Impact on the ocean of extreme Greenland Sea heat loss in the HadCM3 coupled ocean atmosphere model

Grist, J.P.; Josey, S.A.; Sinha, B.. 2007 Impact on the ocean of extreme Greenland Sea heat loss in the HadCM3 coupled ocean atmosphere model. Journal of Geophysical Research, 114 (C4). C04014.

Full text not available from this repository.


The ocean response to air-sea flux variability in the Greenland Sea is investigated using a 1000 year run of the coupled ocean-atmosphere model HadCM3. Evaluation of the density flux reveals that net heat flux anomalies have a greater impact on surface density changes than anomalies in both net evaporation and ice melt/formation. Averaged over the Greenland Sea, the annual mean density flux due to heat loss is 1.8 × 10−6 kg m−2 s−1, an order of magnitude greater than the net evaporation and the ice melt and formation terms, which are −0.1 and −0.2 × 10−6 kg m−2 s−1, respectively. Extreme winter heat loss events reach 250 W m−2 and are associated with reduced ice cover and anomalously strong northerly airflow over the Greenland Sea. They result in enhanced convection and modify the properties of deep water flowing south through the Denmark Strait. The deep water transport increases by about 30% when the strongest and weakest heat loss events are compared, and there is a corresponding reduction in temperature and salinity by up to 2.3°C and 0.38 psu. We also find significant correlations between deep western basin temperatures at 60°, 55°, and 49°N and the Greenland Sea heat flux anomalies which peak at lags of up to 4 years with the time delay increasing toward more southerly latitudes. Our results suggest that Greenland Sea heat flux variability is a key variable for understanding recent observations of significant interannual variability in Denmark Strait transport characteristics.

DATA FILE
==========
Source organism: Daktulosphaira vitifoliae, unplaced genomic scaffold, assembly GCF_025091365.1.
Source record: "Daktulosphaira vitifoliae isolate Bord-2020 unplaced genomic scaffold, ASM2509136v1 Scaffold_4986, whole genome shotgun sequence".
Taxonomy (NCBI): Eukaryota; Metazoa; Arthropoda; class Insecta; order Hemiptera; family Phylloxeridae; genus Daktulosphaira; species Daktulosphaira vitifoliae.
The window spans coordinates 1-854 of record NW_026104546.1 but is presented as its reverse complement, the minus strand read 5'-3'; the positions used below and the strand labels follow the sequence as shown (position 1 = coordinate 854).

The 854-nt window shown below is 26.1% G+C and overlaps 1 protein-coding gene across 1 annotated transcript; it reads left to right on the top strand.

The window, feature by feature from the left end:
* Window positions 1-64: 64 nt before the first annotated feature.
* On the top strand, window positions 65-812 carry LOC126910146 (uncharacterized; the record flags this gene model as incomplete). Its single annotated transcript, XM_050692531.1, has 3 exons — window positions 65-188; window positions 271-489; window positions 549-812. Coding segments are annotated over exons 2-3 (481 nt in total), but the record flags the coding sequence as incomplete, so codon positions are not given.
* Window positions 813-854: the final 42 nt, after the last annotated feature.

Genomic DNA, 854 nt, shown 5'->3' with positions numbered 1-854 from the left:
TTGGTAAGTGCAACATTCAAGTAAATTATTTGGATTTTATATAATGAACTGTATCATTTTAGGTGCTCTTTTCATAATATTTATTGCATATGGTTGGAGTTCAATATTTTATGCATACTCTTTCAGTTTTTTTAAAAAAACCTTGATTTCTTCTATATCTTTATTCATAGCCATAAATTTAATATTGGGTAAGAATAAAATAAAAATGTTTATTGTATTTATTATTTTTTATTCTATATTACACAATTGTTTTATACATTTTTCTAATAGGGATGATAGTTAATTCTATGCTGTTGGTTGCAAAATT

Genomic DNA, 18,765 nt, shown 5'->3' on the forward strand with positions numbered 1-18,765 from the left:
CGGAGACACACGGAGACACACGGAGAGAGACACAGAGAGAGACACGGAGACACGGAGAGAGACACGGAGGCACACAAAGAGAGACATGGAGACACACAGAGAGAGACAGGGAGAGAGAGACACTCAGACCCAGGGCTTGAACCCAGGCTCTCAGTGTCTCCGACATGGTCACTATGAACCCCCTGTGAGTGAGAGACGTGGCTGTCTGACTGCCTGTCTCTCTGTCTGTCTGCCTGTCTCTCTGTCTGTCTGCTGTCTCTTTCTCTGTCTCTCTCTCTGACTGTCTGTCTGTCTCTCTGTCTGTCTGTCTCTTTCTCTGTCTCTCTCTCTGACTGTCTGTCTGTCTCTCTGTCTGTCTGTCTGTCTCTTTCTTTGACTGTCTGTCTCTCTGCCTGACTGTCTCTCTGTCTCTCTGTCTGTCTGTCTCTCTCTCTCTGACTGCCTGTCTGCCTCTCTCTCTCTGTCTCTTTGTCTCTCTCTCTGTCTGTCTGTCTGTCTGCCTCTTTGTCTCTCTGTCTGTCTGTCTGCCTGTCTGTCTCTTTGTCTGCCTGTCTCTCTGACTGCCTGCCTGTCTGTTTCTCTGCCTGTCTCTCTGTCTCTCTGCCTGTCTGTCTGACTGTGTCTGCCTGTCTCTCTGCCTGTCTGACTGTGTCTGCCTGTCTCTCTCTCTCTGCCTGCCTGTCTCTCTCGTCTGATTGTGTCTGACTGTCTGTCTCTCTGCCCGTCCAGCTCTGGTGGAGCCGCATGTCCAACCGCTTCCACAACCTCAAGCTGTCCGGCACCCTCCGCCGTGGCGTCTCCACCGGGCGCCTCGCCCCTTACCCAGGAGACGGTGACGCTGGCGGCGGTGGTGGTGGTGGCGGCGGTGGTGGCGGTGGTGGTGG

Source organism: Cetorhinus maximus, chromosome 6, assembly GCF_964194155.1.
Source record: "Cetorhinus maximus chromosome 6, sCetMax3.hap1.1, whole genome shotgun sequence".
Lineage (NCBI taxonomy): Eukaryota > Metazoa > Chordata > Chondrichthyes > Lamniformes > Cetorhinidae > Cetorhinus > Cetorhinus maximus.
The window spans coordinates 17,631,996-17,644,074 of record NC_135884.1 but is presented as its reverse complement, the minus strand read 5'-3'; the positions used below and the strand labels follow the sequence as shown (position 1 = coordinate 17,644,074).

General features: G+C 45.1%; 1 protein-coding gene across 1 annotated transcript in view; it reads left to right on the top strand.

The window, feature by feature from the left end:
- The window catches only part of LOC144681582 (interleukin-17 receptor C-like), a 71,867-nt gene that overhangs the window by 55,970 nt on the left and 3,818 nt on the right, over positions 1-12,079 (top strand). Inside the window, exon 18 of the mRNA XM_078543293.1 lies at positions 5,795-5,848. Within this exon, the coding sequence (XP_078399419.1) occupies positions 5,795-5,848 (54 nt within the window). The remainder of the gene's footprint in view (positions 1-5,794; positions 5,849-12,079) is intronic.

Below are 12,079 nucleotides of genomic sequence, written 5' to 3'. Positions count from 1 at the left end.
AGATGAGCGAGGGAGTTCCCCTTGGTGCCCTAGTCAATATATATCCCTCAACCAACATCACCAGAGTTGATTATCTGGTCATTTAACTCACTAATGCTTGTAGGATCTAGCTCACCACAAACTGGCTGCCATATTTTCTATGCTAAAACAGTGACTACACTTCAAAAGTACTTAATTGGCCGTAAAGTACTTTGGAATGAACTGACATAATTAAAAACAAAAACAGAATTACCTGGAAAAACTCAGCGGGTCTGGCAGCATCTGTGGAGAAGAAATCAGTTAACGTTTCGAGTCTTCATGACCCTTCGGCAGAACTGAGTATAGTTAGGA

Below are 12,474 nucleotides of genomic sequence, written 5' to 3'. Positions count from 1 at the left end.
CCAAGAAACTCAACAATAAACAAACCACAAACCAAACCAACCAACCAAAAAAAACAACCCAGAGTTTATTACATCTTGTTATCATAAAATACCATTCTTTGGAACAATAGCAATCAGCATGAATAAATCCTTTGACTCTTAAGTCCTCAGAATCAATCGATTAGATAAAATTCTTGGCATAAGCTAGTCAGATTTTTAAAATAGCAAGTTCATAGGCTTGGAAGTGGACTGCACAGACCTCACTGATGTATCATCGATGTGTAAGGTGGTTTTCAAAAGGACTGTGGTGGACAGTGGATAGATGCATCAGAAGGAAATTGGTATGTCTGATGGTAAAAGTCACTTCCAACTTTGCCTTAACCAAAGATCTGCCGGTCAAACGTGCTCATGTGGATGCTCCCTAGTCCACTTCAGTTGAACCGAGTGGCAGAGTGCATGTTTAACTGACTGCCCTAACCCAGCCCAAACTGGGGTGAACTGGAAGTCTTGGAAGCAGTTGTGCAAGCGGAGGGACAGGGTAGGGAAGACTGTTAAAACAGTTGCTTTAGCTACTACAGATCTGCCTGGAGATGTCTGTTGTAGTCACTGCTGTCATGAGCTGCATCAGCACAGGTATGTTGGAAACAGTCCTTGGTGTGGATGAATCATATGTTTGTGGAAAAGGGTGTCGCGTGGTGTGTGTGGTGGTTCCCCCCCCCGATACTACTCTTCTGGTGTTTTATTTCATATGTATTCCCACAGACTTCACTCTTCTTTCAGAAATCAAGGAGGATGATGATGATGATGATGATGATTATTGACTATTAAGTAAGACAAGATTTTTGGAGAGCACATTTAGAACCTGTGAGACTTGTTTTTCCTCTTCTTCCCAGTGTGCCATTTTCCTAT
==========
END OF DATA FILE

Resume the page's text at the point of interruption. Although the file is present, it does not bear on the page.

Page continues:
Item Type: Publication - Article
Digital Object Identifier (DOI):
ISSN: 0148-0227
Additional Keywords: Greenland Sea, heat flux, Denmark Strait
Date made live: 12 Feb 2007 +0 (UTC)

Actions (login required)

View Item View Item

Document Downloads

Downloads for past 30 days

Downloads per month over past year

More statistics for this item...